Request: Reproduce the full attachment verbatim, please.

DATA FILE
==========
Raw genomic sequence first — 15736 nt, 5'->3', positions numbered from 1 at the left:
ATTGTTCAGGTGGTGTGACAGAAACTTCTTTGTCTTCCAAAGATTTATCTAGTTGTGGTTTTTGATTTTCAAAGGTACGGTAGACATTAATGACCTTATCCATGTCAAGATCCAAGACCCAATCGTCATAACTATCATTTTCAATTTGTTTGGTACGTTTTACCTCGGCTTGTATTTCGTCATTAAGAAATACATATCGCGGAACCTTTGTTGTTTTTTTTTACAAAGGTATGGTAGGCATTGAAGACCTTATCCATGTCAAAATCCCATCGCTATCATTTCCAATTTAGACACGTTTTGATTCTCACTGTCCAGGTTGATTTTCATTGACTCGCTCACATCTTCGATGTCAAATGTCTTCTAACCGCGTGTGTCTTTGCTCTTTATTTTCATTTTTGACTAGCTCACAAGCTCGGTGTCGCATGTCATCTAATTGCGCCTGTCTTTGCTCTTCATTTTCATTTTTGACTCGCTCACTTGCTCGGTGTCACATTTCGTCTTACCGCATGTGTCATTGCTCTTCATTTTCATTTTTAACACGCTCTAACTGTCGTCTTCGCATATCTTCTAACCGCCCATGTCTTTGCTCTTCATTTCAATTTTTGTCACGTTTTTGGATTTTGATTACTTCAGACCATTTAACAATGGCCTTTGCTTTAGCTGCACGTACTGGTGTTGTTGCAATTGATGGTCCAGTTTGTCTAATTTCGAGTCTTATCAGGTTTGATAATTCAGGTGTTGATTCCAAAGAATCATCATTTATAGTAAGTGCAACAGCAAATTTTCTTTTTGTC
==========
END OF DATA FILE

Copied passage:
Raw genomic sequence first — 15736 nt, 5'->3', positions numbered from 1 at the left:
ATTGTTCAGGTGGTGTGACAGAAACTTCTTTGTCTTCCAAAGATTTATCTAGTTGTGGTTTTTGATTTTCAAAGGTACGGTAGACATTAATGACCTTATCCATGTCAAGATCCAAGACCCAATCGTCATAACTATCATTTTCAATTTGTTTGGTACGTTTTACCTCGGCTTGTATTTCGTCATTAAGAAATACATATCGCGGAACCTTTGTTGTTTTTTTTTACAAAGGTATGGTAGGCATTGAAGACCTTATCCATGTCAAAATCCCATCGCTATCATTTCCAATTTAGACACGTTTTGATTCTCACTGTCCAGGTTGATTTTCATTGACTCGCTCACATCTTCGATGTCAAATGTCTTCTAACCGCGTGTGTCTTTGCTCTTTATTTTCATTTTTGACTAGCTCACAAGCTCGGTGTCGCATGTCATCTAATTGCGCCTGTCTTTGCTCTTCATTTTCATTTTTGACTCGCTCACTTGCTCGGTGTCACATTTCGTCTTACCGCATGTGTCATTGCTCTTCATTTTCATTTTTAACACGCTCTAACTGTCGTCTTCGCATATCTTCTAACCGCCCATGTCTTTGCTCTTCATTTCAATTTTTGTCACGTTTTTGGATTTTGATTACTTCAGACCATTTAACAATGGCCTTTGCTTTAGCTGCACGTACTGGTGTTGTTGCAATTGATGGTCCAGTTTGTCTAATTTCGAGTCTTATCAGGTTTGATAATTCAGGTGTTGATTCCAAAGAATCATCATTTATAGTAAGTGCAACAGCAAATTTTCTTTTTGTC